But if the ‘ready on paper’ cir­cum­stances of your twen­ties, thir­ties and, yes, for­ties, can make the de­ci­sion easy, they can also make it a head­fuck. For Claire, there’s more to it than a solid list of cons. ‘I’m in a re­la­tion­ship with the most in­cred­i­ble man I’ve ever met. I want to be with him for­ever and he feels the same way. But he wants chil­dren; it’s a deal-breaker for him,’ she says. ‘There were mo­ments when I won­dered if we should get in­volved at all. But I knew he was spe­cial and I didn’t want to throw it away in case my bi­o­log­i­cal clock kicks in like ev­ery­one says it will. Maybe it’s fool­ish to keep sweep­ing it under the car­pet. But equally I feel like there’s no point ag­o­nis­ing over it now be­cause if in two years I’m sud­denly floored by a des­per­ate desire to have kids, all this stress and worry will have been for noth­ing. Deep down, I’m pray­ing that will hap­pen – be­cause oth­er­wise I’ll have to face up to los­ing the love of my life.’

KID-LOCK

I should be able to de­cide. I’m lucky enough to be in cir­cum­stances that en­able moth­er­hood; to live in a time and place where I have the priv­i­lege of ag­o­nis­ing over the de­ci­sion; I might even be lucky enough to be fer­tile. I feel guilty, con­fused and stuck. I need some clar­ity. I need it so much I ac­tu­ally google the word – and I stum­ble upon Ann David­man. A clar­ity coach, she helps po­ten­tial par­ents un­pick the myr­iad bi­o­log­i­cal, cul­tural and so­cial in­flu­ences that have brought them to this point.

‘When you’re try­ing to fig­ure out what you want and what you’re go­ing to do, you find your­self in a kind of grid­lock,’ David­man ex­plains over Skype from her Cal­i­for­nia home. ‘You’re prob­a­bly feel­ing shame over feel­ing un­sure; fear over mak­ing the wrong choice and re­gret­ting it down the line; guilt over fail­ing to meet the ex­pec­ta­tions of others. That con­flict can feel tor­tur­ous.’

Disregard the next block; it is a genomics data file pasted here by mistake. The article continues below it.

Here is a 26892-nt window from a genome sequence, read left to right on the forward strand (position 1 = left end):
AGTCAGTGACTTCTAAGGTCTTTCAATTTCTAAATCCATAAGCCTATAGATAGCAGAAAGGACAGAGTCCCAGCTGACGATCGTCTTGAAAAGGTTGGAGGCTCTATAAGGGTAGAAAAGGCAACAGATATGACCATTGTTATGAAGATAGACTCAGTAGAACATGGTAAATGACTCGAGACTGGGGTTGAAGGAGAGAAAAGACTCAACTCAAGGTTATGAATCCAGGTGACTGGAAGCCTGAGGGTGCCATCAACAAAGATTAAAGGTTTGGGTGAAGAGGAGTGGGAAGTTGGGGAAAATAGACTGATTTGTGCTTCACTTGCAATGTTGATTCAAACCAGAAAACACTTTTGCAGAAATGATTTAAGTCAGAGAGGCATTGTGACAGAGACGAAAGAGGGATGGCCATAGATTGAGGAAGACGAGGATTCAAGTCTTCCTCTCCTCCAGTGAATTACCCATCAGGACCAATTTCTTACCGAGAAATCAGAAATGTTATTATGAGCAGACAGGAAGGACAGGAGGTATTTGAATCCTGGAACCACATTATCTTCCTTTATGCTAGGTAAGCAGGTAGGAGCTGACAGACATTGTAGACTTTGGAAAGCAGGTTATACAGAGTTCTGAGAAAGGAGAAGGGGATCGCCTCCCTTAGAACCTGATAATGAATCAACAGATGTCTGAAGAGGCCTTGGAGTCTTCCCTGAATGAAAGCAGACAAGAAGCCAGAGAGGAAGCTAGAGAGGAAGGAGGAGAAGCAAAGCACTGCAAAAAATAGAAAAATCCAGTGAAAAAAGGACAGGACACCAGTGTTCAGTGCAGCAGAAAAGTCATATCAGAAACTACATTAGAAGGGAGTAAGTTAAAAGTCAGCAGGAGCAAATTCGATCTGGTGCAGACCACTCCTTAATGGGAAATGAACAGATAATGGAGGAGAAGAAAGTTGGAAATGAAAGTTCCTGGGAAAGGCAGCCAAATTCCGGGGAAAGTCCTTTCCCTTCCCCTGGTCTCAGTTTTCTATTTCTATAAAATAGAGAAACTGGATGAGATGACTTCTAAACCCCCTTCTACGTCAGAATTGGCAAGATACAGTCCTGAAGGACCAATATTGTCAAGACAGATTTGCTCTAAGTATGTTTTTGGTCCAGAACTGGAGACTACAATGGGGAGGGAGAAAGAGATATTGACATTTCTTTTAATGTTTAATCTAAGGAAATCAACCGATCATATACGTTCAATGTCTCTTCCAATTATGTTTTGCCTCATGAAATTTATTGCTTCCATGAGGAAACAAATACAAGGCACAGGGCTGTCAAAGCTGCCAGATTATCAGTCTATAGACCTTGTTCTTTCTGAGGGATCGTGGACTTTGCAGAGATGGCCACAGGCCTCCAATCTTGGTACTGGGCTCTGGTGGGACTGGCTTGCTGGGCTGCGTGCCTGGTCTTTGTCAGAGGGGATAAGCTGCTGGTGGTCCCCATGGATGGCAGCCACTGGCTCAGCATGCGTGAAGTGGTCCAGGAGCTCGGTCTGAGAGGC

Her first ques­tion catches me off guard. ‘An­swer quickly; the first thing that comes into your head,’ she says. ‘Do you want to be a mother?’ ‘Yes,’ I blurt out. Oh. But I’m wiser than I was last week. Isn’t this just my pro-na­tal­ist up­bring­ing talk­ing? ‘It could be. When I asked you that ques­tion you teared up a lit­tle; there was a gut reaction there. But that reaction could be based on deeper stuff you may not be aware of.’ We talk – and I’m sur­prised by what I say. We talk about my his­tory of anx­i­ety and de­pres­sion, and my worry that moth­er­hood would cause those con­di­tions to resur­face. We talk about my per­fec­tion­ism, and my deep-seated fear that I’m sim­ply not cut out for a child. We talk about my boyfriend – the best hu­man I know – who wants to be a fa­ther one day, and what a de­ci­sion not to have chil­dren would mean for our re­la­tion­ship. ‘In or­der to ac­cess your true feel­ings, you need to iso­late this de­ci­sion and pick it apart in a way that ac­counts for your core val­ues,’ David­man ex­plains. I cry, but I hang up feel­ing a lit­tle lighter – and make a mental note to give her num­ber to Claire.

I have my home­work. But I sus­pect that the 97 bus isn’t the ideal setting for ac­cess­ing my core val­ues. In search of more so­phis­ti­cated method­ol­ogy, I call de­ci­sion-mak­ing ex­pert and au­thor of The SHED Method: Mak­ing Bet­ter Choices When It Mat­ters, Sara Milne Rowe. I tell her about the note on my phone. She isn’t im­pressed. ‘By all means weigh up the pros and cons, but when you’re in a hurry, dis­tracted by other things and in that to-do list mind­set, you’re miss­ing out on the deep re­flec­tion a de­ci­sion of this mag­ni­tude re­quires,’ she says. Her book is based on the the­ory that in or­der to make a good de­ci­sion

‘I grew up as­sum­ing I’d have kids one day – in the ab­sence of any ac­tual desire to pro­cre­ate’

you first need to fix the fun­da­men­tals of well­ness – sleep, hy­dra­tion, ex­er­cise and diet. Once you’ve nailed healthy habits, build in time for quiet re­flec­tion. ‘Start with just five min­utes ev­ery day and ded­i­cate that time to let­ting what­ever thoughts are there come to the sur­face,’ adds Milne Rowe. ‘Build this into your rou­tine and you’ll be­come much bet­ter at ac­cess­ing your true feel­ings on a de­ci­sion.’

I have her words in my ear as I pull up the note marked ‘moth­er­hood’ for the fi­nal time. I’m no closer to pick­ing a side. But some­thing has shifted. I’m giv­ing my­self the time, space and per­mis­sion to be un­sure un­til the day that I’m not – whichever side of the fence I fall on. I hit delete, I get off the bus and I walk the rest of the way home. Clar­ity might still be a way off, but I’m get­ting closer.